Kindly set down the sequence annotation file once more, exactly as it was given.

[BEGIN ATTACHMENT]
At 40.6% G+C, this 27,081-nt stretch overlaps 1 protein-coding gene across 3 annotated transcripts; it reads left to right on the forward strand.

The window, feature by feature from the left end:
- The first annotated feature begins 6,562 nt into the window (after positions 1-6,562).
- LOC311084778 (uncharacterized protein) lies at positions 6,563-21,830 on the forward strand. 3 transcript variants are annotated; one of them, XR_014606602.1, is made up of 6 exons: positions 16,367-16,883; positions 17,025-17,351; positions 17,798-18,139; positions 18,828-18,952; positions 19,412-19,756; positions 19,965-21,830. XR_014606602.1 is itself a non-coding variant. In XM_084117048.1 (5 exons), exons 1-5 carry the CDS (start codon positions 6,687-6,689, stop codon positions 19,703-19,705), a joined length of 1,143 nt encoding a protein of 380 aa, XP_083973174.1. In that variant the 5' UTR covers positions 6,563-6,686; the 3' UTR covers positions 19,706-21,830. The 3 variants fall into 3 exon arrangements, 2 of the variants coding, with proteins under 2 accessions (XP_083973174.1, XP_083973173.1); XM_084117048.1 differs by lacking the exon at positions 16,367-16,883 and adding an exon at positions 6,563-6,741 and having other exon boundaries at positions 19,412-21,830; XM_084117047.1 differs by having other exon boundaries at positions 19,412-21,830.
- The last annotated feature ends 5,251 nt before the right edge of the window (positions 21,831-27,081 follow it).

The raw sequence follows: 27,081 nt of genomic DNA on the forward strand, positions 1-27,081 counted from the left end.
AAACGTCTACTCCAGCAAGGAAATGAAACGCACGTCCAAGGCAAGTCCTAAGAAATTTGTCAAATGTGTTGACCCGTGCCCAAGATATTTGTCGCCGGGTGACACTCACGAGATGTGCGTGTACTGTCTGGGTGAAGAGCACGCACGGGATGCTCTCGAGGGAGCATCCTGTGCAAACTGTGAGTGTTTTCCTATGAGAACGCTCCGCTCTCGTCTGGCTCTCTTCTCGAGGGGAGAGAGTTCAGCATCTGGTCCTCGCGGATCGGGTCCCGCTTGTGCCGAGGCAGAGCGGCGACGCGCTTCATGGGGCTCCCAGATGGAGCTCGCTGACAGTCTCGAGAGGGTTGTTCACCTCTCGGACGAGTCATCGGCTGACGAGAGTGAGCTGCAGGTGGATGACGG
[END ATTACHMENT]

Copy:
At 40.6% G+C, this 27,081-nt stretch overlaps 1 protein-coding gene across 3 annotated transcripts; it reads left to right on the forward strand.

The window, feature by feature from the left end:
- The first annotated feature begins 6,562 nt into the window (after positions 1-6,562).
- LOC311084778 (uncharacterized protein) lies at positions 6,563-21,830 on the forward strand. 3 transcript variants are annotated; one of them, XR_014606602.1, is made up of 6 exons: positions 16,367-16,883; positions 17,025-17,351; positions 17,798-18,139; positions 18,828-18,952; positions 19,412-19,756; positions 19,965-21,830. XR_014606602.1 is itself a non-coding variant. In XM_084117048.1 (5 exons), exons 1-5 carry the CDS (start codon positions 6,687-6,689, stop codon positions 19,703-19,705), a joined length of 1,143 nt encoding a protein of 380 aa, XP_083973174.1. In that variant the 5' UTR covers positions 6,563-6,686; the 3' UTR covers positions 19,706-21,830. The 3 variants fall into 3 exon arrangements, 2 of the variants coding, with proteins under 2 accessions (XP_083973174.1, XP_083973173.1); XM_084117048.1 differs by lacking the exon at positions 16,367-16,883 and adding an exon at positions 6,563-6,741 and having other exon boundaries at positions 19,412-21,830; XM_084117047.1 differs by having other exon boundaries at positions 19,412-21,830.
- The last annotated feature ends 5,251 nt before the right edge of the window (positions 21,831-27,081 follow it).

The raw sequence follows: 27,081 nt of genomic DNA on the forward strand, positions 1-27,081 counted from the left end.
AAACGTCTACTCCAGCAAGGAAATGAAACGCACGTCCAAGGCAAGTCCTAAGAAATTTGTCAAATGTGTTGACCCGTGCCCAAGATATTTGTCGCCGGGTGACACTCACGAGATGTGCGTGTACTGTCTGGGTGAAGAGCACGCACGGGATGCTCTCGAGGGAGCATCCTGTGCAAACTGTGAGTGTTTTCCTATGAGAACGCTCCGCTCTCGTCTGGCTCTCTTCTCGAGGGGAGAGAGTTCAGCATCTGGTCCTCGCGGATCGGGTCCCGCTTGTGCCGAGGCAGAGCGGCGACGCGCTTCATGGGGCTCCCAGATGGAGCTCGCTGACAGTCTCGAGAGGGTTGTTCACCTCTCGGACGAGTCATCGGCTGACGAGAGTGAGCTGCAGGTGGATGACGG